God is not satisfied with cloning. He is capable of it and has yet to exercise that option. He rejoices in each of us as we are. He delights in the unique designs and knows the nuances of each personality. He has not only numbered the hairs on each head, but knows our inmost thoughts. It is for each of us that He went to the cross. Each unique one. He did not suffer for a carbon copy, Stepford Wife who knows how to emulate the best fashion magazines and has all the right accessories. He didn’t stoop low from heaven and join His own creation to redeem a false representation of someone else. He came for me — as I am. He came for you — as you are. And He continues to come. He comes right into the places where others reject us and try to remake us and He says “Mine.” He loves the self we are and He calls that self out — created in His image, but created uniquely, like no other. The self you are is not to ever be replicated in all of eternity and never was seen before this moment. If you won’t be yourself, who will? He calls out that self and invites us to be filled with Him and to express Him as only we can do.
It took my healing journey — the one I’m still on — for me to become more and more content in my own skin and to learn to like the me He designed. There is a joy in resigning to God’s will and He wills each of us to be ourselves. He sends others into our lives to help us along. God gave me my prayer partner who is the best sister I have. She prayed for me before my faith got its wings and against all hope she dared to dream that I just might come to believe. She prays with me through all seasons over our boys and for our husbands and one another. We weep together and laugh together and share our fears and joys. She helped birth my return to writing by believing in me and praying when I couldn’t dare ask her for such a gift. There was the small group pastor who was like a brother who listened and stood by me when I hit the dark night of the soul. He did not fix me; he commiserated as he shared his own experience. I was permitted to be me, broken and questioning and struggling to make a way to a more authentic relationship with Jesus. God then sent a teacher who was wise and kind; who spoke truth into my life and helped me see into vistas of hope beyond what my own limited vision could conceive at the time. He led me through his example and by way of his own unspoken and unshakable faith-saturated relationship with Jesus. God brought a woman into my life who accepted me as I was — all bound in perfectionism, trying hard to measure up, frenetic and spinning and hurting, but looking so okay. She has sat with me these long 16 years and held the space for healing. She reflected the love I couldn’t yet accept, though I knew Him and followed Him. Bit by bit He convinced me in sometimes subtle and sometimes dramatic moves of His hand and His Spirit that I am worth dying for and He is in love with me — as I am.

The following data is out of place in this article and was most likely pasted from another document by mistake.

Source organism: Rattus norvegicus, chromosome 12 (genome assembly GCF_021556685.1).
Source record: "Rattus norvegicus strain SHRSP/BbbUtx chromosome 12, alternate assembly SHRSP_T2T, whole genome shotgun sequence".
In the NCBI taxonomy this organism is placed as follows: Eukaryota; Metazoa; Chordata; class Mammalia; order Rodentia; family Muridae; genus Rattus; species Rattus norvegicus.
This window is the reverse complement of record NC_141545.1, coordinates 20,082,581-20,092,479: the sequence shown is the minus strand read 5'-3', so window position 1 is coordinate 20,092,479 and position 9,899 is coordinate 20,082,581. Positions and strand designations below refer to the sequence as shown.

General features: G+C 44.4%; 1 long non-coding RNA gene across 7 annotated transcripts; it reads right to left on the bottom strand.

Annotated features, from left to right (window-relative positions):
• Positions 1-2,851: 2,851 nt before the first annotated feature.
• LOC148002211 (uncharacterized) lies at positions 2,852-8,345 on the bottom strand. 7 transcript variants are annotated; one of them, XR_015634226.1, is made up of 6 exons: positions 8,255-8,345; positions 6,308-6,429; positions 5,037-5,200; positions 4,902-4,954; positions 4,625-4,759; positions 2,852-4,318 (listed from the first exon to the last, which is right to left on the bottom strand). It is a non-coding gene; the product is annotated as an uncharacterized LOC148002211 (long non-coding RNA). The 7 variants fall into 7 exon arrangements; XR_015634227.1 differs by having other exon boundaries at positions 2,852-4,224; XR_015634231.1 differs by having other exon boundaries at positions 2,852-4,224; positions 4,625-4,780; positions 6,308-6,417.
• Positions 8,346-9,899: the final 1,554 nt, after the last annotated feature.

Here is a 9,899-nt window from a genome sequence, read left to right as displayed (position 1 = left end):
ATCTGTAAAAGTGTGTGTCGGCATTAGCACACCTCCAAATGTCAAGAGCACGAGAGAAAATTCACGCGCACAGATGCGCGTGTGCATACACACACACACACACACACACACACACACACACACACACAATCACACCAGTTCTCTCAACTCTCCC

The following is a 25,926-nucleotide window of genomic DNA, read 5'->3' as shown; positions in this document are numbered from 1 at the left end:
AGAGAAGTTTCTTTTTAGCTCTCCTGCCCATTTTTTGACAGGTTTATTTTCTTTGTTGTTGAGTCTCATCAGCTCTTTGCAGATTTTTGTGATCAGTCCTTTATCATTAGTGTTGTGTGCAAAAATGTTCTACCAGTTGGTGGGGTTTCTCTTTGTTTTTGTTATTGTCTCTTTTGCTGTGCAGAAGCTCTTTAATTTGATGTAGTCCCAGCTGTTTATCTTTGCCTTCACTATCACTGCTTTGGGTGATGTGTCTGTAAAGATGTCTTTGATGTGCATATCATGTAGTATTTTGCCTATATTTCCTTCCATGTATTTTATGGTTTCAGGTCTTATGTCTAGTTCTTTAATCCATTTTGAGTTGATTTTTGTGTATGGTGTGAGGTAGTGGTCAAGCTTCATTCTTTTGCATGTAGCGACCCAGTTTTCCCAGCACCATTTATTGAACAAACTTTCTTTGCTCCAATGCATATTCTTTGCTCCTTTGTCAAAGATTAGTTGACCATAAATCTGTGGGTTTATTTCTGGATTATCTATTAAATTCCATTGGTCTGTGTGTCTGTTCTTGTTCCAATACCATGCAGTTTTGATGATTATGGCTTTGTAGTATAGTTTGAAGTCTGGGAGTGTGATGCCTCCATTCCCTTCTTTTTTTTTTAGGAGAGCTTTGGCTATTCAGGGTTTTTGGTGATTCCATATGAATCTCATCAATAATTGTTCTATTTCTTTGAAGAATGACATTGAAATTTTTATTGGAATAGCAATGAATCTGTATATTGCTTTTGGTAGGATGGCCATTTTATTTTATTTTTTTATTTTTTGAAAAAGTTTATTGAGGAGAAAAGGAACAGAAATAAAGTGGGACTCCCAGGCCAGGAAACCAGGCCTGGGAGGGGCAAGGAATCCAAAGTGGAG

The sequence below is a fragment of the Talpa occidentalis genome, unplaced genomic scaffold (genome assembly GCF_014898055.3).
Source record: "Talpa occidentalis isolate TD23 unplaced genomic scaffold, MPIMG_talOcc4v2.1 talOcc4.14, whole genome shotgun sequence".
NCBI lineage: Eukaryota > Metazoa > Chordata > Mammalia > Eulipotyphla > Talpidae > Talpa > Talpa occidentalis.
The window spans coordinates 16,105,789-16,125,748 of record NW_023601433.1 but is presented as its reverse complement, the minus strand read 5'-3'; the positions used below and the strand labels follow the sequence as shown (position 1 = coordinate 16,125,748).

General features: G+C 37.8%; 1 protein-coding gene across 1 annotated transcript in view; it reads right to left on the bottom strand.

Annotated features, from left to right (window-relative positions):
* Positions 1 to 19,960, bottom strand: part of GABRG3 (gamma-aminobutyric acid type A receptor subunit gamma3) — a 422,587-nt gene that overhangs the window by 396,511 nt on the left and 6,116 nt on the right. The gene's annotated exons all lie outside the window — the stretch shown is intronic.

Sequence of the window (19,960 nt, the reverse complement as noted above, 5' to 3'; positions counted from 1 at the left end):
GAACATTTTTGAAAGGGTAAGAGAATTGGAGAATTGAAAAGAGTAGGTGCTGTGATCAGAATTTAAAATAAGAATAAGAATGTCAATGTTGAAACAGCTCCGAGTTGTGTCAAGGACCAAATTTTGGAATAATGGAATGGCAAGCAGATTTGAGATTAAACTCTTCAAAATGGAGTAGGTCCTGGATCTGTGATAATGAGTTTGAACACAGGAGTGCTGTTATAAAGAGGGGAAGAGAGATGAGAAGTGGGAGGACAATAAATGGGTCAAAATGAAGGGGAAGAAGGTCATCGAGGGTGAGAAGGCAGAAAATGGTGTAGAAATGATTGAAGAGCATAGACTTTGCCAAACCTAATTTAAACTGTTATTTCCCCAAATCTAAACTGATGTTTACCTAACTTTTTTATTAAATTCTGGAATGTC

This isn’t just my journey. It is the path for all of us. Maybe your life wasn’t riddled with as much darkness. Maybe the pit was way darker for you. But, the road forward is the same. He made you to be you and to reflect Him and enjoy Him as only you can. Be yourself. It is God’s gift to you and your gift back to Him and to the rest of us.